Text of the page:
Published on May 23rd, 2015 | by Aisha Abdelhamid0
Badiuzzaman: Building Bridges Between Science & Religion (Part 2)
Originally published on OnIslam.net
Living in the Ottoman Empire at the end of the 19th century where a swirling of ideological clashes and philosophical quarrels of concepts took place, the Kurdish Sunni Imam Badiuzzaman Said Nursi was steadily moving in his enlightened way in unwavering footsteps based upon two pillars: science and religion.
In the first part of this article we shed some light on the early life of Imam Nursi, how did his thoughts formulate, and how did he deal as an open-minded Sunni Muslim scholar with the surrounding environment and its fast incidents occurring around him.
In this second part we’ll continue shedding more light on the life of Imam Nursi after the establishment of the Kemalist secularist state.
The Letters of Divine Light
Termed the “New Said” period, Badiuzzaman started writing his most famous work, the Risale i Nur, or “Letters of Divine Light,” in Barla.
A comprehensive commentary on the Quran exceeding six thousand pages, Imam Nursi wrote it in Arabic and distributed it to his students.
As a condition of acceptance as a student of Badiuzzaman, the Risale i Nur was to be transcribed by each student in Arabic script.
It was at this time that Arabic script was officially replaced by the modern Latin-based Turkish alphabet, but throughout the country students were busy duplicating the Risale i Nur, strengthening their religious faith, and keeping the outlawed script of the Quran alive.
And who couldn’t be strengthened in their faith, reading and transcribing Badiuzzaman’s praises to Allah with such exceptional eloquence:
“Glory be to the One who made the garden of the earth an exhibition of His art, a gathering of His creatures, a place of manifestation of His power, the means of His wisdom, the flower-bed of His mercy, the tillage of Paradise, a place of passage of creatures, for the flood of beings, a funnel for His artifacts.
“The adorned animals, decorative birds, fruit-bearing trees, and flowering plants are miracles of His knowledge, wonders of His art, gifts of His munificence, propitious signs of His grace. The blossoms smiling at the embellished fruits, the birds twittering in the breezes of the early morn, the pattering of the rain on the petals of the flowers, the tender affection of mothers for their infants and young all show to jinn and men, and spirits and living creatures, and angels and spirit beings a Loving One making Himself known, a Merciful One making Himself loved, a Tenderly Kind One bestowing His mercy, a Gracious Bestower manifesting His kindness.”
Badiuzzaman: “I am Struggling Against These Faithless Masses”
Returned to Isparta in 1934, only one year later Imam Nursi was again arrested, this time with 120 of his students. Tried in the Heavy Punishment Court of Eskisehir, they were sentenced and imprisoned.
Under constant surveillance, Badiuzzaman was moved often from one place of exile to another over the course of the next 18 years.
Although his captors moved him often to prevent his followers from building in number, in fact the beloved Badiuzzaman gained more students and was more widely known as a result of being moved regularly to new sources of followers.
The beloved and now aging Imam returned once again to settle in the city of Isparta when his final exile ended in 1953.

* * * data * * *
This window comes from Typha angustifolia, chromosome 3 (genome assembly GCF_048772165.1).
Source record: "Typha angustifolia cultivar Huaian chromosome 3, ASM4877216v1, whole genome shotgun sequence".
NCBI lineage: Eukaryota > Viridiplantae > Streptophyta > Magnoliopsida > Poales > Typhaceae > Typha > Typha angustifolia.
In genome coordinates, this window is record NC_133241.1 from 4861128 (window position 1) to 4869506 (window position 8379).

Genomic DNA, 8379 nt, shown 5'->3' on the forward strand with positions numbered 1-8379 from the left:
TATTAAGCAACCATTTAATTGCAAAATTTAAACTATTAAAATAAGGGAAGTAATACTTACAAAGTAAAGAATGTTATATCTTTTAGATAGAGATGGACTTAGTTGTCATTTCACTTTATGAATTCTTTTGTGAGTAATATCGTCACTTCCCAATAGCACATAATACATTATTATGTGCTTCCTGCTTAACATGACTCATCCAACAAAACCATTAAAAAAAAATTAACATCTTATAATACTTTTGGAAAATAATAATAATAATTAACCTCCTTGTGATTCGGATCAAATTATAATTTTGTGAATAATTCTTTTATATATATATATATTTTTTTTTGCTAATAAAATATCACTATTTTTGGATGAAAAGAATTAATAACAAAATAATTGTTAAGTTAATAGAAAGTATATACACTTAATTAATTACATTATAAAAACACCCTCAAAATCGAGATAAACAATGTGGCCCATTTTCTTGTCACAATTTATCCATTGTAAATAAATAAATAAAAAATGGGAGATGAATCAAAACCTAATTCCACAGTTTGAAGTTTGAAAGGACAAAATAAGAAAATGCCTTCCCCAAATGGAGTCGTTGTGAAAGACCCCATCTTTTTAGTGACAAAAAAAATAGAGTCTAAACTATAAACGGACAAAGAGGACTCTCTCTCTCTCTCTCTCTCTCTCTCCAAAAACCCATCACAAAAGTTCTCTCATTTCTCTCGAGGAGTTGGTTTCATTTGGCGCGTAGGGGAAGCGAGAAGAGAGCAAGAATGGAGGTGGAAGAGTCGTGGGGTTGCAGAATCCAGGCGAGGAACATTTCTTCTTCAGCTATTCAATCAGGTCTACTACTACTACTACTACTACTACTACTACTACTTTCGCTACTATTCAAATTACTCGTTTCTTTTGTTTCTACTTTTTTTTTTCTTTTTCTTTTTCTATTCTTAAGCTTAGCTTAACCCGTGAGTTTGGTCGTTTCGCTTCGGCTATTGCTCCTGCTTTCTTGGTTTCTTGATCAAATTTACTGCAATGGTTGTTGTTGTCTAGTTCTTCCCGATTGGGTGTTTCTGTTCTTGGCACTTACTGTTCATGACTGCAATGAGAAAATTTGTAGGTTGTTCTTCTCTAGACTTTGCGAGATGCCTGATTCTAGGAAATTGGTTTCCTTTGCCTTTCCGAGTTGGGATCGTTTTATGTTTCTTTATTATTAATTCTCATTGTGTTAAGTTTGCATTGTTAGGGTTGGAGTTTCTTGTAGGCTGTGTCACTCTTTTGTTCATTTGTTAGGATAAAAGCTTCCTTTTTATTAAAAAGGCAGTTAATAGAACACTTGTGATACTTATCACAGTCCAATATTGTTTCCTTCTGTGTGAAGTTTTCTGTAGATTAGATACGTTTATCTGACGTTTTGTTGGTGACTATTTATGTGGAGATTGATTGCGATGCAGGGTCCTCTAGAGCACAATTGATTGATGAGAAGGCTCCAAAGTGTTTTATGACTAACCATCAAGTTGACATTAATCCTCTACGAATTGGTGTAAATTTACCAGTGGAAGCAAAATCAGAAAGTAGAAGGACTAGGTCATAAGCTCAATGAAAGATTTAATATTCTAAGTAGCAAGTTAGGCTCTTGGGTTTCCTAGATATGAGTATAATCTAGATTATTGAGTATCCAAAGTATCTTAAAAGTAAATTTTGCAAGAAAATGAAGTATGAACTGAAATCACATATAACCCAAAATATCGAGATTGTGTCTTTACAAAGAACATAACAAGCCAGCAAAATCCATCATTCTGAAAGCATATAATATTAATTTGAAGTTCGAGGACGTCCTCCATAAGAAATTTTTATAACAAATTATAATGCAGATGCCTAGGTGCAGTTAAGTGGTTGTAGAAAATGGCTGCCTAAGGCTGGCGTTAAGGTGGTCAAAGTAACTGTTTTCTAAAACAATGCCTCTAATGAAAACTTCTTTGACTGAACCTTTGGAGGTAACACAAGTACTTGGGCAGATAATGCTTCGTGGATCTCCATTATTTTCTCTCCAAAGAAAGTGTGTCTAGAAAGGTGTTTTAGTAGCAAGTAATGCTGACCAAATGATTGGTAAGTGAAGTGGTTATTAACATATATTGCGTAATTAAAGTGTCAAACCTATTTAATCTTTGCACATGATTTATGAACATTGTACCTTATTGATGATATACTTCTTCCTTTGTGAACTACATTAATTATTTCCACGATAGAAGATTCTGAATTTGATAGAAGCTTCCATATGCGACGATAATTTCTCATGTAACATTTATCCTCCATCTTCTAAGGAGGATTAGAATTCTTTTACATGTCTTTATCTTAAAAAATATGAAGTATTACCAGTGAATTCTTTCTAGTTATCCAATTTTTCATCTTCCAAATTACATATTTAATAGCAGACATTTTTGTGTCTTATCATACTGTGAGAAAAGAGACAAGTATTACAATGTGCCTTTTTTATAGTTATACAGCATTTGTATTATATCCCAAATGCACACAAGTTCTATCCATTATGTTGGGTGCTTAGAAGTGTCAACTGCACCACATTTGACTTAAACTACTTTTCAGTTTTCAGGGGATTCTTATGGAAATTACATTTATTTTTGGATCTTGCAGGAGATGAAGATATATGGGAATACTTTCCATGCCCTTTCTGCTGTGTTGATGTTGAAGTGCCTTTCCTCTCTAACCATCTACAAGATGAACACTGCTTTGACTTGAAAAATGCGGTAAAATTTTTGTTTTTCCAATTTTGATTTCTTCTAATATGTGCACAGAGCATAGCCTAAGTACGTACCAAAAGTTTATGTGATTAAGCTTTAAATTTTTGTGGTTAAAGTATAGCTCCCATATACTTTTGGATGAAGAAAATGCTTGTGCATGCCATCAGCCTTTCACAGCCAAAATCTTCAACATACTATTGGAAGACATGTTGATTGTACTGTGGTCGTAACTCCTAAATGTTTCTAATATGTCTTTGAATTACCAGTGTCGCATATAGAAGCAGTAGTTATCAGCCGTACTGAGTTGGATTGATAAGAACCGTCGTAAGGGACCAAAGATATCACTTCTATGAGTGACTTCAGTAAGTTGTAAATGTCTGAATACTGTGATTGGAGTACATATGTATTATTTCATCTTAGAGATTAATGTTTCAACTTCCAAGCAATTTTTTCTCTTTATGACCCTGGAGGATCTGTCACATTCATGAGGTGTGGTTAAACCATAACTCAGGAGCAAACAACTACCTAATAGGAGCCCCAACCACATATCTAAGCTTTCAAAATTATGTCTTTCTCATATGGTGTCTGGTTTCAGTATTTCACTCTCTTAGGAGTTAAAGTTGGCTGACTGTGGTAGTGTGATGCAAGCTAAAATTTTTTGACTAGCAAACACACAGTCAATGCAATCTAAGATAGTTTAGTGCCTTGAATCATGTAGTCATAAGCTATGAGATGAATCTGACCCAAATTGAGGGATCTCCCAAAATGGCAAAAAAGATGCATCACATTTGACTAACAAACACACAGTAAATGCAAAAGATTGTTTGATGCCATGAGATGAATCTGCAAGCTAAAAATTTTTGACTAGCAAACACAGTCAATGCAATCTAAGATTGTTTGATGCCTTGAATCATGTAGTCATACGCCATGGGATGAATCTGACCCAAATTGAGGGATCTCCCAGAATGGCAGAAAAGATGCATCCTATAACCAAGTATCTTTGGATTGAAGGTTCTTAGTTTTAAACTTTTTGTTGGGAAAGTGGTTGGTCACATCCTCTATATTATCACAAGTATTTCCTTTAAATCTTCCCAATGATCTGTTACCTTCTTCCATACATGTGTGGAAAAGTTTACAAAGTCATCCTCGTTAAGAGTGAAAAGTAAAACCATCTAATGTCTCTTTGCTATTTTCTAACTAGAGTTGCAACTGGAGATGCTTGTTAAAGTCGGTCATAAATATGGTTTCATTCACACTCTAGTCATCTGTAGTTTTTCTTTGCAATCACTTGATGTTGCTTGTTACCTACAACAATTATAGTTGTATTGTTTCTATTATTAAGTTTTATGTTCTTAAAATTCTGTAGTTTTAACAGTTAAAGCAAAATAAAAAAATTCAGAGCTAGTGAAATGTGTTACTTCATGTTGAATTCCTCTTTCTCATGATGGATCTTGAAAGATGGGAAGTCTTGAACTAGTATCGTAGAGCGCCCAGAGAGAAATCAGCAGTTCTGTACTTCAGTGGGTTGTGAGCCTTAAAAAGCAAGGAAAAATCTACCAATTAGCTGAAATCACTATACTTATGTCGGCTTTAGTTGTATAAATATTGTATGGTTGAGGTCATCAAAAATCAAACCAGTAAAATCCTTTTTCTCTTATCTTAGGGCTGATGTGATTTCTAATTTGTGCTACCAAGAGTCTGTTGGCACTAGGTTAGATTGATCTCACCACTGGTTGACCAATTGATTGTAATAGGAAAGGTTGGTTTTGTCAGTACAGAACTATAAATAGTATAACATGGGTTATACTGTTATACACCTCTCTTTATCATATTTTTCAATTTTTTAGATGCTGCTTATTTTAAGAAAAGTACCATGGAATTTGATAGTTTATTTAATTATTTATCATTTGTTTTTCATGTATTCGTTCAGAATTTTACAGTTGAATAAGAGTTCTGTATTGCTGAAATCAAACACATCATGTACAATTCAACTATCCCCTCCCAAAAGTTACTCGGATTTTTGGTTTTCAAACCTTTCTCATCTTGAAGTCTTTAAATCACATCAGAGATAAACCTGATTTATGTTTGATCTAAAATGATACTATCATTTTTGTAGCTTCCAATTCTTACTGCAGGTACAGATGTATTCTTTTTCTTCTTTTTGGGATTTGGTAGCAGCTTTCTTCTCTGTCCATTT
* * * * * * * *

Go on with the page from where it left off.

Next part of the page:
In 1956, with a rare breath of independence in the air, his writings were allowed to be commercially published.
A multi-party political system had been adopted in the country, and he encouraged his students to vote for the Democratic Party. Defiantly anti-Communist, Badiuzzaman believed the greatest danger of his time was Communism.
Approaching the end of his life, Imam Nursi declared:
“I have just one purpose. That is, as I get nearer to my grave, we hear the sounds of Bolshevik owls (supporters) in this country of Islam. These sounds damage the tenets of faith of the Islamic World. It captivates the public, particularly the youth, by making them faithless. Fighting against them with all my strength, I am inviting the youth and the Muslims to faith. I am struggling against these faithless masses. Allah willing, I wish to enter Allah’s presence through this struggle of mine. This is all I do.”
Becoming severely ill in March of 1960, Badiuzzaman traveled with a few of his students to Urfa in Eastern Turkey.
Politically unwelcome at Urfa, police tried to force him to return, while people massed in the streets, protesting and preventing the police from taking their beloved Imam away.
Exhausted from a life of relentless striving, on March 23, 1960, the 25th day of Ramadan in the Hijri year of 1379, Imam Nursi left this life to enter the presence of Allah.
Joined by a massive crowd of supporters the next day, Badiuzzaman’s funeral took place and his body was buried in the Mosque of HalilurRahman.
Even after death, however, the enemies of Badiuzzaman continued their harassment. Following another military coup four months later in July 1960, Turkish soldiers opened his tomb and moved him to an unknown spot near Isparta, reportedly “to prevent popular veneration.”
It is further reported that his followers spent years searching the area, and once more the body of “the most unique and superior person of the time” was moved to prevent further harassment.
May Allah shower him with reward and gentle mercy, Insha’Allah.
“The All-Powerful One of Majesty, Who preserves seeds and grains as records of last spring’s activities and services and then unfolds and publishes them the following spring in the most dazzling, abundant, and benevolent manner, also preserves the results of your deeds. Thus He will reward your service most abundantly.”
[Imam Badiuzzaman Said Nursi – Risale i Nur]